“It was impossible for us to get out and check on our congregation members and for them to get to church,” explained one.
While much of the violence is general, it is clear some attacks are aimed at individual Christians. A Christian in Mosul was the target of two attacks in one week in March – after the first bomb exploded in his house on a Wednesday, a second one was thrown over his fence the following Sunday. Fortunately, the second bomb, wrapped in a black bag and a women’s t-shirt, was deactivated by a military engineering team.
Louis Raphael Sako, the newly elected Chaldean Catholic patriarch of Iraq and Syria, says he is fearful what the future will hold for believers in the region.
“We must stay,” he affirms. “This is our history. This is our patrimony. When we leave everything will leave with us.”
Pray for the Church as it tries to ‘regroup’ after having seen so many Christian leaders and Christians leave for the West.
Pray that the Church will show the way forward and communities will be changed by their loving example.
Please pray for the safety of church leaders and their congregations as they travel to and from church activities and go about their daily lives.
Pray for positive change and peace in the nation of Iraq
Christians in Iraq are are caught in the middle of the Islamic sunni – shia war. They have been abandoned by the west and President Obama has totally neglected their plight after withdrawing troops from the Iraqi War.
We need to stand with them in prayer. The needs of our brothers and sisters in Iraq are great and ongoing. Take a stand on any Sunday this June as we continue to support them!
Iraq has a long Christian heritage dating back to the first century AD, making it one of the oldest Christian communities in the world. But today, Christianity in Iraq is under serious threat.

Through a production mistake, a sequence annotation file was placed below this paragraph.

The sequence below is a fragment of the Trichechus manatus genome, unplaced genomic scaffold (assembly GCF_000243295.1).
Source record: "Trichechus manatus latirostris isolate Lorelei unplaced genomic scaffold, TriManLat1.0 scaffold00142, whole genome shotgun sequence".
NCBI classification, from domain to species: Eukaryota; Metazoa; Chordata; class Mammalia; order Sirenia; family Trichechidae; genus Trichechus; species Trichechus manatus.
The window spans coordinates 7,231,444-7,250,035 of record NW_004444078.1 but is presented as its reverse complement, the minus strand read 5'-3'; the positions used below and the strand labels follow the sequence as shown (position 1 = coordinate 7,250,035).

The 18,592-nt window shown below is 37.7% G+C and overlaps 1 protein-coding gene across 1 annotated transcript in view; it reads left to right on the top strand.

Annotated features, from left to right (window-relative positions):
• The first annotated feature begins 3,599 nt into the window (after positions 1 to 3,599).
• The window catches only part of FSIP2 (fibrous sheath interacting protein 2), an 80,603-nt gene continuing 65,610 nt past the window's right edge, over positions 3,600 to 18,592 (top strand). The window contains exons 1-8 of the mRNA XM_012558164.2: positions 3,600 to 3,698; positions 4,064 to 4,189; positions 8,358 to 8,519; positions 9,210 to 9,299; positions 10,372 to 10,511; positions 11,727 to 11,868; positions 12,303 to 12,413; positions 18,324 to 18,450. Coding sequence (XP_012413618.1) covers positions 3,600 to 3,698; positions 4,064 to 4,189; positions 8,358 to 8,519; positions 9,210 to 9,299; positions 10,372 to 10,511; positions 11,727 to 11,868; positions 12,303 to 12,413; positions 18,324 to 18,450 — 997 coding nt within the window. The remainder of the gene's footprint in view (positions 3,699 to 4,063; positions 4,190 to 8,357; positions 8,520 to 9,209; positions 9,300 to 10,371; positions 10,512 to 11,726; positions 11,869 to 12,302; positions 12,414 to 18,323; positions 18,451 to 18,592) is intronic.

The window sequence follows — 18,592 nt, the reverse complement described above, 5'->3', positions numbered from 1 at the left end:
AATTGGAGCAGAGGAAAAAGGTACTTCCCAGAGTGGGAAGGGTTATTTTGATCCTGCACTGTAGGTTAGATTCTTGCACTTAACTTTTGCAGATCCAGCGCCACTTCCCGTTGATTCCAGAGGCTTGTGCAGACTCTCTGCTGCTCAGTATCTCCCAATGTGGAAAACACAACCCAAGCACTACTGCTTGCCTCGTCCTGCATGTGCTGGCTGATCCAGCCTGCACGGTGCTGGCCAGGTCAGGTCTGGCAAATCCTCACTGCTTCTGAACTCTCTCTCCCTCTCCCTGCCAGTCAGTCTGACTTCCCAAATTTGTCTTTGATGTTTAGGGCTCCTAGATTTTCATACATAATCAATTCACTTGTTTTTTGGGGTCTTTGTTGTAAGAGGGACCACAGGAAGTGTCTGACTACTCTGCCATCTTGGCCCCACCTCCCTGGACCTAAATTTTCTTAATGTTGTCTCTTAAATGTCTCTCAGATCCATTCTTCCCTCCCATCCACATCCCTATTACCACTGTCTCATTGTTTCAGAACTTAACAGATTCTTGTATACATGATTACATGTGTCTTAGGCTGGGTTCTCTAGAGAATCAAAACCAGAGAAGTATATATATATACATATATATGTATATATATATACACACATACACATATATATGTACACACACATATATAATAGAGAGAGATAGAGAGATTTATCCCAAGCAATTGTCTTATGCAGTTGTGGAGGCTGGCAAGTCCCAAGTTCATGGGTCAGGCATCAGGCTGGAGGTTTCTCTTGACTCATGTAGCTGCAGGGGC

While the overthrow of Saddam Hussein in 2003 may have been a victory for coalition forces, ongoing changes in leadership have been a disaster for Iraqi Christians. Constant threats, terrorist attacks, families being forced to leave their homes and communities with no protection, and a recent spate of kidnappings have all been aimed at demoralizing the already dwindling Christian population. Life has become unbearable.
In 2003, there were more than one million Christians in Iraq. A decade later, only a third of this number remain. This situation is an absolute tragedy for the international Christian community. But the saddest part of all is that most western Christians have no idea this issue exists.
Take action today to Stand Up for Iraqi Christians.
Open Doors invites you to choose any Sunday in June and say ‘enough is enough’. You can support our Christian brothers and sisters in Iraq by:
1. PRAYING- specifically for what is happening in Iraq, trusting that God would strengthen the believers there.
2. GIVING- to support placement of Christians who have had to flee their homes and livelihoods because of threats to their lives and families.
3. WRITING- to the Iraqi Ambassador in Australia who gives millions of dollars in aid to Iraq to encourage them to act. We want them to ensure there are better safeguards in place for Christians who want to stay and be a witness in Iraq.
1 Corinthians tells us:
“If one part suffers, every part suffers with it.” We as Christians have a moral responsibility to speak out against injustice.”